Everything you need to know about smoothie add-ins

Everything you need to know about smoothie add-ins

Please note, this is a fact sheet of different and common smoothie add-ins beyond the typical smoothie recipe of fruit, veg, nuts/seeds/oats and milk. None of these ingredients below are essential in creating a healthy smoothie, they are simply boosters for those seeking certain nutritional aid or support.

Functional Powders

Protein

Protein powders are a great way to add satiety to our smoothies. Look for a protein that contains minimal ingredients and no added sugars or sweeteners. Protein powders that simply contain the protein are a great option e.g. whey protein, pea protein, rice protein or hemp protein. If opting for a flavoured option, check the flavourings are recognisable and natural ingredients like cocoa or vanilla.

Spirulina

Spirulina is a powder of micro algae that’s completely safe for consumption. It is a great source of iron, protein, B vitamins (excluding B12), manganese and healthy omega-3 fatty acids. It’s also a top source of provitamin A (beta-carotene), and is the perfect addition to green smoothies (1).

Greens

There are lots of different green powdered blends on the market that contain a range of different vegetables, fruit, grasses or algae for the purpose of adding a concentrated dose of micronutrients (vitamins and minerals). Be sure to look for one that isn’t sweetened, or have any artificial ingredients. These can be great for days you might not be able to have a lot of fresh vegetables, such as when travelling.   

Collagen

The popularity of collagen peptide powders continues to grow, with many now adding collagen powder to smoothies. What is collagen? Collagen accounts for about 30% of our total body protein, mostly in our ligaments, bone, joints and skin. Our bodies produce collagen, but there are increasing products in the dietary collagen market. Dietary collagen can come in 3 different types (Type I, Type II and Type II), each from various sources (such as marine, bovine (cattle) and porcine (pig)). Preliminary studies and lab testing have shown consuming collagen peptides as beneficial for skin and joint health, however the research is still limited (2). There are no known negative side effects to supplementing with collagen however, dosage, efficacy and quality is still currently unregulated (3).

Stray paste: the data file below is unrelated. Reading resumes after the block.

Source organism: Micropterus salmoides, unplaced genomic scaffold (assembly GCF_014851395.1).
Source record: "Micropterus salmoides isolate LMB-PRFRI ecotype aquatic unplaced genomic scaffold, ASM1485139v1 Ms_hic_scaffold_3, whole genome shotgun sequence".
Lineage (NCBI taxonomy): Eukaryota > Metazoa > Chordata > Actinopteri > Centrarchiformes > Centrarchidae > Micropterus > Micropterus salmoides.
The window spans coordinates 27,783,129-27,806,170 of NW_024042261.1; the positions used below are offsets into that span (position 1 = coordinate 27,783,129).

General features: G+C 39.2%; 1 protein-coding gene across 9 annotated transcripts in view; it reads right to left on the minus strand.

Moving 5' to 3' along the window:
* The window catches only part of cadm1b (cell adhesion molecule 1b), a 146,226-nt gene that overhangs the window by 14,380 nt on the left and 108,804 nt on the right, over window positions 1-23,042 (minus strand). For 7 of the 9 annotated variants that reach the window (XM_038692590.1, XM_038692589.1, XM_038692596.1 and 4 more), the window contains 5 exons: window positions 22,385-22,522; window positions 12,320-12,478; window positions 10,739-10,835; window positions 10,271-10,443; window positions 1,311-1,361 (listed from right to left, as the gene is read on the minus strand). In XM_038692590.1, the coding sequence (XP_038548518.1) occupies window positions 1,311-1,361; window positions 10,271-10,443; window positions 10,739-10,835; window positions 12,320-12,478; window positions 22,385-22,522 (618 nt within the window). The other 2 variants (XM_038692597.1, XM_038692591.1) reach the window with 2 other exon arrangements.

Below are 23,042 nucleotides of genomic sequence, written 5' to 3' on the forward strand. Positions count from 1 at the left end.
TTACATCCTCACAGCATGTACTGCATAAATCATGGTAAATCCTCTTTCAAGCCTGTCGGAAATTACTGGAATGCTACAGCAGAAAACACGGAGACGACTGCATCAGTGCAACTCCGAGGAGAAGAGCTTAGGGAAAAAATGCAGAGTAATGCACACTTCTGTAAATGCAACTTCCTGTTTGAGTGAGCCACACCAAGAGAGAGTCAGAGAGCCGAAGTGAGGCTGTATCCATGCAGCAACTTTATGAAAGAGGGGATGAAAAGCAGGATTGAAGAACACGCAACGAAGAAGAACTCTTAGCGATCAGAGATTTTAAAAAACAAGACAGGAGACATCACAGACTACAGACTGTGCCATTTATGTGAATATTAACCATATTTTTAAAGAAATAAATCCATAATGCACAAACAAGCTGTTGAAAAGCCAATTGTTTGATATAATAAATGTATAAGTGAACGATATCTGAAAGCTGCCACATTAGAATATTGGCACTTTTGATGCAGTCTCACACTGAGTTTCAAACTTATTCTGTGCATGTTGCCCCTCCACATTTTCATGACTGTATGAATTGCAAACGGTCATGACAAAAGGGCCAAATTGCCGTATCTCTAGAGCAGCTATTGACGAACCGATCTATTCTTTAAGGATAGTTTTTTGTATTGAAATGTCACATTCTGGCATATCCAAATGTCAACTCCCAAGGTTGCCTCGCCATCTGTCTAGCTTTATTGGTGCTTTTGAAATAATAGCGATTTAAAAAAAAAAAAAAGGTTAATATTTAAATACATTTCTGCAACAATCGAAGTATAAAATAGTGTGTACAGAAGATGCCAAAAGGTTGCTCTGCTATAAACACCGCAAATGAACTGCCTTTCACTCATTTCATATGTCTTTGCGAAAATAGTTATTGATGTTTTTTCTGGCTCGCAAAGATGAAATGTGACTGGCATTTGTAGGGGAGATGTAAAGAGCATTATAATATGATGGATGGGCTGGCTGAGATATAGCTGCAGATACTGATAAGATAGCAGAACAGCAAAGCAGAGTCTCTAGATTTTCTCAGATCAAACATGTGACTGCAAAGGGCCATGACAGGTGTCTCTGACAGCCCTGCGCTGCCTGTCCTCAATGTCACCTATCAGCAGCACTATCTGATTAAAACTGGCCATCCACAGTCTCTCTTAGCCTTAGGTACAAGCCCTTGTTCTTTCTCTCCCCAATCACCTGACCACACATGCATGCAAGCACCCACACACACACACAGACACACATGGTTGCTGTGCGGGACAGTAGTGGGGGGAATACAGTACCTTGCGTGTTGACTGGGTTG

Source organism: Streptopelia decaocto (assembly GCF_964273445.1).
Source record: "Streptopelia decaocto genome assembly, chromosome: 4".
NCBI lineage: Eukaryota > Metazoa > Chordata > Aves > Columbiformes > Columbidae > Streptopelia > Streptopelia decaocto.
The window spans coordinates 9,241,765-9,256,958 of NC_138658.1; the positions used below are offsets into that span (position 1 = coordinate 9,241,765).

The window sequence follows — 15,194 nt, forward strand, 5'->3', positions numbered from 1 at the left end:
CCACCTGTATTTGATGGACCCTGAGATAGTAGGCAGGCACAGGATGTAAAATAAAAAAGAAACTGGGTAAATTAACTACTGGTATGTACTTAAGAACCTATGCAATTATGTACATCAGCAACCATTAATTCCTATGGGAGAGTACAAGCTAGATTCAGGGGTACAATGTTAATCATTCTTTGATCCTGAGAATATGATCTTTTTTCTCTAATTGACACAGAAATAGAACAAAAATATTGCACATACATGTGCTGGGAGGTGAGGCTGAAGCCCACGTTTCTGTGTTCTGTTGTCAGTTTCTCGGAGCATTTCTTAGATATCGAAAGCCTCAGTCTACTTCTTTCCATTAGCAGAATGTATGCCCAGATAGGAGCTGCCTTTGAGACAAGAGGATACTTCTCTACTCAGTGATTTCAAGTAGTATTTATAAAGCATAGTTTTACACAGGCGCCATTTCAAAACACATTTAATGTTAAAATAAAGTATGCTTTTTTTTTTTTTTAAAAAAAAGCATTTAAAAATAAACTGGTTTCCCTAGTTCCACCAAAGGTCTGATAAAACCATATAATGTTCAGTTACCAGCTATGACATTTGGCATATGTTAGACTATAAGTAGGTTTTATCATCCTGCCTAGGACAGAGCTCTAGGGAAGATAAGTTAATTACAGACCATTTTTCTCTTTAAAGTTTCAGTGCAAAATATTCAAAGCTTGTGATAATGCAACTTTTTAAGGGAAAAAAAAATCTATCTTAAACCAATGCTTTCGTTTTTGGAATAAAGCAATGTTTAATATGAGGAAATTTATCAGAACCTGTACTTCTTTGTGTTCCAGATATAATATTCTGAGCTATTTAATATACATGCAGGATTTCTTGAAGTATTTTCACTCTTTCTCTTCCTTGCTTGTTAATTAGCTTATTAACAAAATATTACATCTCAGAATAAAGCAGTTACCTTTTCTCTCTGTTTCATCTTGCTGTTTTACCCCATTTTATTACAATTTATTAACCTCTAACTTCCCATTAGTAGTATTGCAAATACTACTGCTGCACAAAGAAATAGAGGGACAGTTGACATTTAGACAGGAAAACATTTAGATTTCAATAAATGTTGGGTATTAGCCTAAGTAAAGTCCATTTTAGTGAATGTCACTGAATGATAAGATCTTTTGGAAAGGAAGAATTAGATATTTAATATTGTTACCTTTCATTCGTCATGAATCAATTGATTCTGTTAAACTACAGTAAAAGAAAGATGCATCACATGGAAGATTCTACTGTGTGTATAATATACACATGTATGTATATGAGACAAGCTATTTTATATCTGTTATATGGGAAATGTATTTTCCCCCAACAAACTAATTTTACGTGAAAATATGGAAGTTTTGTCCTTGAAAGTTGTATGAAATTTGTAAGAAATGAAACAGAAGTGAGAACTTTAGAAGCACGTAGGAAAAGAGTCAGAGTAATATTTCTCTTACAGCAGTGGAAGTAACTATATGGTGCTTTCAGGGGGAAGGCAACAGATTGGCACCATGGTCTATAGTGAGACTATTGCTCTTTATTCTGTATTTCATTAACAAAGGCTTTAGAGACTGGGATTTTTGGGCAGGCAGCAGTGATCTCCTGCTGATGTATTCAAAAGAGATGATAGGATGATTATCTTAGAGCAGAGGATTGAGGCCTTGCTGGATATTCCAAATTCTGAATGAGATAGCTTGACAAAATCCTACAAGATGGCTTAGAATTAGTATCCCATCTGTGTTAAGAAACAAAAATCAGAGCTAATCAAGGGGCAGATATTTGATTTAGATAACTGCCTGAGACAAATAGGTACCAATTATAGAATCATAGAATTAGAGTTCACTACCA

Seeds – e.g. hemp, chia, flaxseed

Smoothies are a great place to add those seeds that are packed with nutrients, but that you’re less likely to snack on!

  • Hemp is a rich source of fibre, omega-3 fatty acids, protein, iron, vitamin E, potassium, zinc, calcium and magnesium.
  • Chia seeds are a rich source of fibre, omega-3 fatty acids, protein, calcium and magnesium.
  • Flaxseeds are a rich source of fibre, omega-3 fatty acids, calcium and magnesium (4,5,6)

 

Added Flavours

Fresh mint – adds plenty of freshness

Cocoa / cacao powder – for a chocolate lover (1-2 tsp is plenty!)

Freeze-dried fruit & veg powders e.g. beetroot, berry blends – add variety to your smoothie flavour repertoire and often contain a notable amount of antioxidants and vitamins

Ground cinnamon or mixed spice – adds a touch of spice, great with apple or pear smoothies

 

 

Information from:

  1.     https://www.cyanotech.com/pdfs/spirulina/PotentialHealthBenefitsofSpirulina_2010.pdf
  2.     Jamie Santa Cruz. Today’s Dietitian (2019). Dietary Collagen — Should Consumers Believe the Hype? Vol. 21, No. 3, P. 26.
  3.     https://europepmc.org/article/med/30681787
  4.     https://fdc.nal.usda.gov/fdc-app.html#/food-details/170148/nutrients
  5.     https://www.ncbi.nlm.nih.gov/pmc/articles/PMC6627181/
  6.     https://www.ncbi.nlm.nih.gov/pmc/articles/PMC4375225/
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